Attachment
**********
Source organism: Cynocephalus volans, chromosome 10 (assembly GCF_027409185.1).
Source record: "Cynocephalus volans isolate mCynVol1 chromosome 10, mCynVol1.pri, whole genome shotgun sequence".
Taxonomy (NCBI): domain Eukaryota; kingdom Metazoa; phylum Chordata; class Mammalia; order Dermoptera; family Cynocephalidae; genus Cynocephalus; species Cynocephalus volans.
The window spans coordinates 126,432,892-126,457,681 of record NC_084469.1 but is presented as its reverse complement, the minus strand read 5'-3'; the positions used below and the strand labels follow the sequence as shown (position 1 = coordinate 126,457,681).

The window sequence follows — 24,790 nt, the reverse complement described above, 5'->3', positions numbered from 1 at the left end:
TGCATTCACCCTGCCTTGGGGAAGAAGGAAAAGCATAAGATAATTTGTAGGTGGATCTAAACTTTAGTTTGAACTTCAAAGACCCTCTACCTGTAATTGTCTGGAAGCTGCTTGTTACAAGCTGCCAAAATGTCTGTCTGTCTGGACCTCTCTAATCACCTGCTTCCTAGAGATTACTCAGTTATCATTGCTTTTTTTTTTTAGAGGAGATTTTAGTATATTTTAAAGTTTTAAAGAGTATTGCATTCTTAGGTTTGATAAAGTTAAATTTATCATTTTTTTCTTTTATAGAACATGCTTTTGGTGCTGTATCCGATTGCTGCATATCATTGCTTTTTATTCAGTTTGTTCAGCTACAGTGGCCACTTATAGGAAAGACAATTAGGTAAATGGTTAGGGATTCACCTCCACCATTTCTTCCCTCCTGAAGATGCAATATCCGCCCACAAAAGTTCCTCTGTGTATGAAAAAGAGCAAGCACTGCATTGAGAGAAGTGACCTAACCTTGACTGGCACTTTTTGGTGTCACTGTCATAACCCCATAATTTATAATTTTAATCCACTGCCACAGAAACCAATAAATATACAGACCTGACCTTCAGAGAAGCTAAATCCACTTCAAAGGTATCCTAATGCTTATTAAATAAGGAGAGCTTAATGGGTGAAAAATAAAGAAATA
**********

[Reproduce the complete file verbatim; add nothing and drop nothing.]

Source organism: Cynocephalus volans, chromosome 10 (assembly GCF_027409185.1).
Source record: "Cynocephalus volans isolate mCynVol1 chromosome 10, mCynVol1.pri, whole genome shotgun sequence".
Taxonomy (NCBI): domain Eukaryota; kingdom Metazoa; phylum Chordata; class Mammalia; order Dermoptera; family Cynocephalidae; genus Cynocephalus; species Cynocephalus volans.
The window spans coordinates 126,432,892-126,457,681 of record NC_084469.1 but is presented as its reverse complement, the minus strand read 5'-3'; the positions used below and the strand labels follow the sequence as shown (position 1 = coordinate 126,457,681).

The window sequence follows — 24,790 nt, the reverse complement described above, 5'->3', positions numbered from 1 at the left end:
TGCATTCACCCTGCCTTGGGGAAGAAGGAAAAGCATAAGATAATTTGTAGGTGGATCTAAACTTTAGTTTGAACTTCAAAGACCCTCTACCTGTAATTGTCTGGAAGCTGCTTGTTACAAGCTGCCAAAATGTCTGTCTGTCTGGACCTCTCTAATCACCTGCTTCCTAGAGATTACTCAGTTATCATTGCTTTTTTTTTTTAGAGGAGATTTTAGTATATTTTAAAGTTTTAAAGAGTATTGCATTCTTAGGTTTGATAAAGTTAAATTTATCATTTTTTTCTTTTATAGAACATGCTTTTGGTGCTGTATCCGATTGCTGCATATCATTGCTTTTTATTCAGTTTGTTCAGCTACAGTGGCCACTTATAGGAAAGACAATTAGGTAAATGGTTAGGGATTCACCTCCACCATTTCTTCCCTCCTGAAGATGCAATATCCGCCCACAAAAGTTCCTCTGTGTATGAAAAAGAGCAAGCACTGCATTGAGAGAAGTGACCTAACCTTGACTGGCACTTTTTGGTGTCACTGTCATAACCCCATAATTTATAATTTTAATCCACTGCCACAGAAACCAATAAATATACAGACCTGACCTTCAGAGAAGCTAAATCCACTTCAAAGGTATCCTAATGCTTATTAAATAAGGAGAGCTTAATGGGTGAAAAATAAAGAAATA